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Depth of Field
Posted By On June 23, 2006 @ 1:19 PM In Digital Photography | Comments Disabled
Depth of Field
If you find yourself asking what in the world is “depth of field,” don’t worry, you’re not the only one. Even if it sounds like something professional photographers use while they fire up their big bad expensive cameras, depth of field is something all photographers can use.
Here is an example. You are taking pictures of your daughter at the Eiffel Tower (if you happen to be in France!) while on your vacation, but the constant movement of crowds in the background stops the picture from gaining the impact it should have in that moment. Worry not! When you get home, you can fix all of that right up. If you’re interested, read on.
In the picture above, you can see the girl in a red cap who seems to be lost or waiting for someone. However, the impact of the moment in the picture is lessened by the group of people surrounding the girl. What we need to do here is put the entire focus on the girl.
To do this, normally you would have to know what aperture to use on a camera. However, you can also artificially lower the depth of field by using Photoshop. (Good ol’ Photoshop!)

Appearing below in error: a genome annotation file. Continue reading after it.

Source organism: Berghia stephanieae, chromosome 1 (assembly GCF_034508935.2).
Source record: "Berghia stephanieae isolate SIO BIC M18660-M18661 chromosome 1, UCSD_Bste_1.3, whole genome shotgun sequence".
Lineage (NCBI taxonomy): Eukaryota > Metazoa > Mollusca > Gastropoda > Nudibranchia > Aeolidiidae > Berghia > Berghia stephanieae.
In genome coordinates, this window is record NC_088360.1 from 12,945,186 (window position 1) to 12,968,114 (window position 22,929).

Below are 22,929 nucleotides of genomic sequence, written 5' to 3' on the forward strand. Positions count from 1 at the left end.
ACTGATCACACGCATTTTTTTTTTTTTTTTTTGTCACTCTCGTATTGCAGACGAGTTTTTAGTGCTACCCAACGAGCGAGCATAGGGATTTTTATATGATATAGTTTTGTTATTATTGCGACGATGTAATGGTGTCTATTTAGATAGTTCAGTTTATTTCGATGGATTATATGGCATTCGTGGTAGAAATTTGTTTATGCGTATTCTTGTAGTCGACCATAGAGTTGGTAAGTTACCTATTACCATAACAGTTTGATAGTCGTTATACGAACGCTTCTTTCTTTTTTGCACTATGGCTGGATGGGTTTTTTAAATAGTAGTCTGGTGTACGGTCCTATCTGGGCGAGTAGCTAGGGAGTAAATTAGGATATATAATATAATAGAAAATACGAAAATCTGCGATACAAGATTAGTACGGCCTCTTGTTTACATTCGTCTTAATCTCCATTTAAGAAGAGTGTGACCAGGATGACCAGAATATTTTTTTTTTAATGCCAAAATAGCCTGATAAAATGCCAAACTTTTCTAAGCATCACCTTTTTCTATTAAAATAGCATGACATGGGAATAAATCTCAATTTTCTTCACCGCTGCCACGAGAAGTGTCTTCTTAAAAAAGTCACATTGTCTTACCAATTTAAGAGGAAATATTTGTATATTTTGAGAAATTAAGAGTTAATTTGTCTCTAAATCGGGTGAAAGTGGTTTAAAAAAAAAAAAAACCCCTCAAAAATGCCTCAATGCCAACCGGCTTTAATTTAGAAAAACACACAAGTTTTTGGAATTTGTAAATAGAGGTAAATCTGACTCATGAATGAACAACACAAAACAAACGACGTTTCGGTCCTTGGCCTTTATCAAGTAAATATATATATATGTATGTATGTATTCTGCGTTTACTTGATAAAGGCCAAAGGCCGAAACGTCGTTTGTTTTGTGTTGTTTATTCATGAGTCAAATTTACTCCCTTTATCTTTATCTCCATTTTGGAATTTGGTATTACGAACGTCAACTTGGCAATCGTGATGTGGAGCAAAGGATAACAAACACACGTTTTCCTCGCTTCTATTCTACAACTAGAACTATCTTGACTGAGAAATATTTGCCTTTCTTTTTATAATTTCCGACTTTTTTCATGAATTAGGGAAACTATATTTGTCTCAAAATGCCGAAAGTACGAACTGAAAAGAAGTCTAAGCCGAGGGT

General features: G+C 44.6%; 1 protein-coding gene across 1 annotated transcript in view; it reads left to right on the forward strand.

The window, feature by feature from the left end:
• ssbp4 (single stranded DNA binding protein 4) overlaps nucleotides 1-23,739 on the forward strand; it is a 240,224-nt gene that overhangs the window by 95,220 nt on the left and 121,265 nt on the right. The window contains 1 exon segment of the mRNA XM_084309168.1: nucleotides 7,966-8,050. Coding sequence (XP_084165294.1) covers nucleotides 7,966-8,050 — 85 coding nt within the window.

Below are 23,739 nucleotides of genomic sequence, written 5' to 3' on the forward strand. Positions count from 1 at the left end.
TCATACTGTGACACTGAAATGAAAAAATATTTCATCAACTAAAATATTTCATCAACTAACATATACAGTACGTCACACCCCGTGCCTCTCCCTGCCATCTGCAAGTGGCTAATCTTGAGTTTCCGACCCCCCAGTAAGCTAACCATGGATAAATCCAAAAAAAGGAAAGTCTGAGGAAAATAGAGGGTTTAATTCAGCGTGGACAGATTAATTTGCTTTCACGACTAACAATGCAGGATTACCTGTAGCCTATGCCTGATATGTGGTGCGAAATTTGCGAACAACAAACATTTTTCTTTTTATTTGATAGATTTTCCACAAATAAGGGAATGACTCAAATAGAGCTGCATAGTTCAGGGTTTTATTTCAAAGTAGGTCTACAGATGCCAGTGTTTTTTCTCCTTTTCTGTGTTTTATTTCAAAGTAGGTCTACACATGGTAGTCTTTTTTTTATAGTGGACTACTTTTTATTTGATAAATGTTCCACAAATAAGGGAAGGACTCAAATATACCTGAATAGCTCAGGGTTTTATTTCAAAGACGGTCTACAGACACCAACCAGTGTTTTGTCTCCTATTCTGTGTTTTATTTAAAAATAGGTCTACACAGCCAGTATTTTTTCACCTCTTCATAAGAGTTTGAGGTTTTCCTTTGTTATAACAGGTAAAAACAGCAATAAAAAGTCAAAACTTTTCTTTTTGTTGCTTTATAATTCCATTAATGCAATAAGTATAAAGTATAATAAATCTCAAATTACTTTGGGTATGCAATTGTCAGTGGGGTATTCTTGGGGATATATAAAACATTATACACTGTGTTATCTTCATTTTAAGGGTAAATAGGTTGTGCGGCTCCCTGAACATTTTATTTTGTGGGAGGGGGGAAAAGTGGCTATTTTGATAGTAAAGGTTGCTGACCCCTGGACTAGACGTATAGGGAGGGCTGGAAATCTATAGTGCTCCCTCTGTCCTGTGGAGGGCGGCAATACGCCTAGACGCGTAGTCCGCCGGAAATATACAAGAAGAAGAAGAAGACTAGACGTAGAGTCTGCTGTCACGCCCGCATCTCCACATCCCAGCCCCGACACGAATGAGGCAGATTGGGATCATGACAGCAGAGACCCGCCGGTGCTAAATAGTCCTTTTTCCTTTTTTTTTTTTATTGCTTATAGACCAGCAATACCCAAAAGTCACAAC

First, open the image in Photoshop and create a duplicate layer of it.
So, now we have two layers with the same image on it. On the duplicate layer, apply a Gaussian blur filter. (Filter, Blur, Gaussian Blur).
The amount of filter varies according to the intensity you desire. Play around with it to get your desired effect. Since the other people are close to our “target,” I have used a Gaussian blur setting of 3.3. Your image should look blurry now.
Now, let’s add a reveal all layer mask on the duplicate layer. To do this, go to Layer, Add Layer Mask, Reveal All. Go ahead and select the brush tool and choose a soft brush, but one that is big enough to paint the girl.
Next is the key part. With the layer mask selected, use the paint brush to paint black color on the part of the picture in which you want the focus (in this case, the girl with the red cap). To make the depth of the field more realistic, you can change the opacity of the paint brush so the effect easily blends in.
It is also a good idea to zoom into the picture so you can get the edges with perfection. As you continue painting the focused image, the object (the girl) will reveal itself. This is the image that I ended up with.
As is obvious, the girl has a more cemented place in the picture and the eyes of the viewer can focus on the girl without any direct interference from the people in the background. As is demonstrated, this technique works effectively in separating an object from the flurry of activity or other objects in the background.
~ Yogesh Bakshi
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